Steve King hit for pondering whether civilization would have survived without rape and incest

Rep. Steve King, R-Iowa, is facing a new backlash over his comments Wednesday questioning whether humanity would exist anymore if not for rape and incest throughout history.

“What if we went back through all the family trees and just pulled out anyone who was a product of rape or incest? Would there be any population of the world left if we did that?” King said at the Westside Conservative Club in Urbandale, Iowa, according to the Des Moines Register. “Considering all the wars and all the rapes and pillages that happened throughout all these different nations, I know that I can’t say that I was not a part of a product of that.”

MCCONNELL: ‘NO PLACE’ IN GOP FOR SOMEONE WITH KING’S VIEWS

King’s comments came as he was arguing against exceptions for rape and incest in anti-abortion legislation in Congress. The Iowa Republican contends that just because the circumstances surrounding conception were bad that does mean that the result isn’t a human being.

“It’s not the baby’s fault for the sin of the father, or of the mother,” he said.

King — who has a well-documented history of making provocative, far-right statements — was almost immediately criticized by lawmakers and politicians.

Democratic Sen. Kirsten Gillibrand of New York, a 2020 presidential primary candidate, was quick to tell King what she thought of him, tweeting: “[Steve King] You are a disgrace. Resign.”

Another 2020 Democratic presidential hopeful, former Rep. Beto O’Rourke of Texas, plugged the man challenging King for his seat in 2020, J.D. Scholten, in his tweet regarding King’s comments.

“My friend [J.D. Scholten] is standing up and fighting back against Steve King, and he needs all of our help — because no matter where you live, you know there’s no place for Steve King’s racism, bigotry, and hatred in Congress,” O’Rourke tweeted.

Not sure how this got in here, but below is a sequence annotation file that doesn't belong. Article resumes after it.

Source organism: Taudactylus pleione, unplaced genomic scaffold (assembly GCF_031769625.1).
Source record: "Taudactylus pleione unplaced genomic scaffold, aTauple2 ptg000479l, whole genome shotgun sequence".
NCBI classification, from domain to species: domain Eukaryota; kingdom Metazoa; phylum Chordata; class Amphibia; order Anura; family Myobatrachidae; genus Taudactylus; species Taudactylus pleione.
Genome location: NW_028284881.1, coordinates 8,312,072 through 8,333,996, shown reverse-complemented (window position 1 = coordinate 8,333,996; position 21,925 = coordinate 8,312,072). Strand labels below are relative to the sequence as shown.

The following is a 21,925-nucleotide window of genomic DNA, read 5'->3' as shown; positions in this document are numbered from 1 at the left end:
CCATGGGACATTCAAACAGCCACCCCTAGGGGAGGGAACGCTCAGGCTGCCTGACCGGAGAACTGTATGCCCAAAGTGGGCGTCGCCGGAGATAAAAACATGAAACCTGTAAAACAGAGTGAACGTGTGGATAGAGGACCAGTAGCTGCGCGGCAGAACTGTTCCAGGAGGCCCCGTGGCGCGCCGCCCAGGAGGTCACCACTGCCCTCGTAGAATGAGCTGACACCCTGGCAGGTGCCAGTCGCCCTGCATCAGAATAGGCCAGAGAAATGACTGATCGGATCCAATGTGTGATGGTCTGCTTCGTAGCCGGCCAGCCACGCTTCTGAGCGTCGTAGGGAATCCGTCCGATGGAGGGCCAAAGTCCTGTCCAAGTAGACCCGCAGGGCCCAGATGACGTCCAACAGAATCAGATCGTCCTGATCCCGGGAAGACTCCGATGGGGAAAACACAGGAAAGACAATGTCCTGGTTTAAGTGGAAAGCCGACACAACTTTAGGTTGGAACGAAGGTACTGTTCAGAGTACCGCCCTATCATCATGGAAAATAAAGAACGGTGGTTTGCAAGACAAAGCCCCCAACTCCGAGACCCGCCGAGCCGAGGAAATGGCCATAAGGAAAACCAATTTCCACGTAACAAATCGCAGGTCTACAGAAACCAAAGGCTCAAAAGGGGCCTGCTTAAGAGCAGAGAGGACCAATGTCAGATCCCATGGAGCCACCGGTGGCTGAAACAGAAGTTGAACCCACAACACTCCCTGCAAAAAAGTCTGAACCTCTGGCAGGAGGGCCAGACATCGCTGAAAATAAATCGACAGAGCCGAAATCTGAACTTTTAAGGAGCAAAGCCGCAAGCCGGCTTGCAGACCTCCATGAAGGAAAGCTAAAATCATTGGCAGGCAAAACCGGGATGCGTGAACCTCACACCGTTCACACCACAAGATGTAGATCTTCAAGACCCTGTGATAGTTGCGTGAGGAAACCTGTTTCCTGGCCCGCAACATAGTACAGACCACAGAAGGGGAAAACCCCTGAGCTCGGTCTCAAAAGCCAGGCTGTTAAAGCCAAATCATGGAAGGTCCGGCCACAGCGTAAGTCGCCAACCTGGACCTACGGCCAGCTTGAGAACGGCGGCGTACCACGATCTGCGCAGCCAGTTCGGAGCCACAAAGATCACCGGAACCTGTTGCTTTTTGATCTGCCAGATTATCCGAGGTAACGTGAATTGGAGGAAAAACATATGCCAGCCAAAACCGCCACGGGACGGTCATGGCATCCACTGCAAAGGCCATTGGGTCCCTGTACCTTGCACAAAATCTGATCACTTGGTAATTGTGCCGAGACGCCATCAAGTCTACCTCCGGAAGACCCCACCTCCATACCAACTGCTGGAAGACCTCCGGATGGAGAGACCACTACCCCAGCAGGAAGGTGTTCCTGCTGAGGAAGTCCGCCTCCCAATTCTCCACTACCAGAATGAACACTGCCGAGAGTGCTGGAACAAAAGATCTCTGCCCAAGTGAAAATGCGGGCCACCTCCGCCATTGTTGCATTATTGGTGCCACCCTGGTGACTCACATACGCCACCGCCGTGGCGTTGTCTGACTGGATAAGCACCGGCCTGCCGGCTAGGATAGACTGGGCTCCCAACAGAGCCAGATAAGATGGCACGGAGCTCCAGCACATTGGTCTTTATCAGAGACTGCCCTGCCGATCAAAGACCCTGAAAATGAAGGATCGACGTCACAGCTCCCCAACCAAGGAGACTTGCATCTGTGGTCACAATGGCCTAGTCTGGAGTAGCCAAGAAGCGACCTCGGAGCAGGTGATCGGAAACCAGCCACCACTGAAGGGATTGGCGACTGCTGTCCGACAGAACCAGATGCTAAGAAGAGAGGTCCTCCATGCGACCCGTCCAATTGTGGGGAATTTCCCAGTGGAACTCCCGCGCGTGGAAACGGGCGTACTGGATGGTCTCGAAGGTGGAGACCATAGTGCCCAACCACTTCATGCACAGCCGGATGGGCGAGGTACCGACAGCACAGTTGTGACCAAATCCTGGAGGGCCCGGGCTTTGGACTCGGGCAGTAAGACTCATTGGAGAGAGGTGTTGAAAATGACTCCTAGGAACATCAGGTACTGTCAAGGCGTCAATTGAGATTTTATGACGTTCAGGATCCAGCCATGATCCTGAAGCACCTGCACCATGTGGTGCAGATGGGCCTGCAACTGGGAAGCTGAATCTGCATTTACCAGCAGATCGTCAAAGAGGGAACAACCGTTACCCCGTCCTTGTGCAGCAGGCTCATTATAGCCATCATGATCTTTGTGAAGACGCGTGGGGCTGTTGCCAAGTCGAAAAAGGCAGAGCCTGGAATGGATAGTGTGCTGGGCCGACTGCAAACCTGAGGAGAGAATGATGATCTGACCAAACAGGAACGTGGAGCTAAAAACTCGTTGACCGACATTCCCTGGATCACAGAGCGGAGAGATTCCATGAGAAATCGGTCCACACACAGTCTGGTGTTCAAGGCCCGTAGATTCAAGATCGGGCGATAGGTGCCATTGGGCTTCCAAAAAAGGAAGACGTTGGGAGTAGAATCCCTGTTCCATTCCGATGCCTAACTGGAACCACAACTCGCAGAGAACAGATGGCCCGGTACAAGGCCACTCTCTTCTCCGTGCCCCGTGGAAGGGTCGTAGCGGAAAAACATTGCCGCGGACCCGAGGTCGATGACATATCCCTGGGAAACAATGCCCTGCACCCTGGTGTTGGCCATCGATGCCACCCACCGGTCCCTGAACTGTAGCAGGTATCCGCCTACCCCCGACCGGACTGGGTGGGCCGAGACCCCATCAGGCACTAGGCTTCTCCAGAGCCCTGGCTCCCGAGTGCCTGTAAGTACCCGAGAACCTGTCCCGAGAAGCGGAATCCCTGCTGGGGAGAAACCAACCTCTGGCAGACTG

REP. STEVE KING SLAMMED BY FELLOW GOP COLLEAGUES FOR ‘WHITE SUPREMACIST’ REMARK 

Earlier this year, the Iowa congressman was stripped of committee assignments and faced condemnation for telling the New York Times, “White nationalist, white supremacist, Western civilization — how did that language become offensive?”

“I think I was pretty clear, and our entire House leadership was very clear last week,” Rep. Liz Cheney, R-Wyo., the third-ranking House Republican, said at the time. “His comments were abhorrent. They were racist. We, under the guidance of Leader McCarthy, stripped him of his committee assignments. And I think there’s simply no place for that language in any of our national discourse.”

In November of last year, King drew a strong rebuke from the chairman of the National Republican Congressional Committee after comments relating to white nationalists and supremacists.

King had publicly endorsed a white nationalist candidate for mayor in Toronto. The candidate, Faith Goldy, has promoted books espousing anti-Semitic ideas and defending the white supremacist “14 words” slogan, according to the Toronto Star.

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King also has drawn criticism for posts on Twitter, such as in 2017 when he wrote that “culture and demographics are our destiny” and said we “can’t restore our civilization with somebody else’s babies.”

And last September, King came under renewed scrutiny after traveling to Austria and giving an interview in which he said, “If we don’t defend Western Civilization, then we will become subjugated by the people who are the enemies of faith, the enemies of justice.”

In 2013, he commented that while he has some sympathy for some undocumented immigrants, “they aren’t all valedictorians, they weren’t all brought in by their parents — for everyone who’s a valedictorian, there’s another 100 out there who weigh 130 pounds and they’ve got calves the size of cantaloupes because they’re hauling 75 pounds of marijuana across the desert.”